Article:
Has the Earliest Manuscript of the New Testament Discovered?
"On 1 February 2012, I debated Bart Ehrman at UNC Chapel Hill on whether we have the wording of the original New Testament today. This was our third such debate, and it was before a crowd of more than 1000 people. I mentioned that seven New Testament papyri had recently been discovered—six of them probably from the second century and one of them probably from the first. These fragments will be published in about a year.
These manuscripts now increase our holdings as follows: we have as many as eighteen New Testament manuscripts (all fragmentary, more or less) from the second century and one from the first. Altogether, more than 40% of all New Testament verses are found in these manuscripts. But the most interesting thing is the first-century fragment.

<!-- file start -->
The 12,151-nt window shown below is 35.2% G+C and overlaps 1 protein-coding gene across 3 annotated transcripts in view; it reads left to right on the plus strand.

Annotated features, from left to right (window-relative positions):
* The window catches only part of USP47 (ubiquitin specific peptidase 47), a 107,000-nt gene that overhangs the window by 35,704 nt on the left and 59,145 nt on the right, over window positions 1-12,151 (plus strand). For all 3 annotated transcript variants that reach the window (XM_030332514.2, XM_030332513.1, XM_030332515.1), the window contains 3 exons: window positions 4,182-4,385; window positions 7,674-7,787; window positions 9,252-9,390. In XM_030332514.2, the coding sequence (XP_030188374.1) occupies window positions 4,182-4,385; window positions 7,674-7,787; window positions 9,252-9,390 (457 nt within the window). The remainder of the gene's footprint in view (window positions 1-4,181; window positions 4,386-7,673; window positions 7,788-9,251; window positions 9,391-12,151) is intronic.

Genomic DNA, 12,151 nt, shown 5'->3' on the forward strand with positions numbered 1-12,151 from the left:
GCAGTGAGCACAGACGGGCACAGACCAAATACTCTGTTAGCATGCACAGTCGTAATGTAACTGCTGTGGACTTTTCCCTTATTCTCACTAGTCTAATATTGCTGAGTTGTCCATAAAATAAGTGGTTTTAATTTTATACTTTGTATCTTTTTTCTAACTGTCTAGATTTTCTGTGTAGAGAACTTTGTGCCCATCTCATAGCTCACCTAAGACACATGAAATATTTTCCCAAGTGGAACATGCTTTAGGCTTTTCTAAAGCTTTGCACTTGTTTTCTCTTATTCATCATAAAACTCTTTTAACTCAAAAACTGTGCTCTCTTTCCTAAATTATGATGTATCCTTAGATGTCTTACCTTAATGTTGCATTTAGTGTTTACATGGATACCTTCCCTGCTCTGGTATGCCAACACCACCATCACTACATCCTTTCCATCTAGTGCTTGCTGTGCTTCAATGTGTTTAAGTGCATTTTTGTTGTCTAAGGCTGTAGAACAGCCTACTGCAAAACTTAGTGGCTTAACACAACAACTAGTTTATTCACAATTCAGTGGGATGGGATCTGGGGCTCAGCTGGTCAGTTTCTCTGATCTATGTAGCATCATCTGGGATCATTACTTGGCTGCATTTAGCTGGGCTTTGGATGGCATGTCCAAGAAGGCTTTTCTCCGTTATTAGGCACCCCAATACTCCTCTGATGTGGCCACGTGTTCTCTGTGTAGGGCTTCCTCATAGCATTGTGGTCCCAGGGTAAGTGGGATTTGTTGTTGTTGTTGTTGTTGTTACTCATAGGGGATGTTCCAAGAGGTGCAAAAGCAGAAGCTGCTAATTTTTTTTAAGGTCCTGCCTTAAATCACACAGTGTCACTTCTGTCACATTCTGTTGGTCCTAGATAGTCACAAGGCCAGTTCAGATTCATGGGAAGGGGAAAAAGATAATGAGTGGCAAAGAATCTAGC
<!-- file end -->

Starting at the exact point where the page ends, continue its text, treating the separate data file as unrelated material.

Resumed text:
It was dated by one of the world’s leading paleographers. He said he was ‘certain’ that it was from the first century. If this is true, it would be the oldest fragment of the New Testament known to exist. Up until now, no one has discovered any first-century manuscripts of the New Testament. The oldest manuscript of the New Testament has been P52, a small fragment from John’s Gospel, dated to the first half of the second century. It was discovered in 1934. Not only this, but..." (read the rest)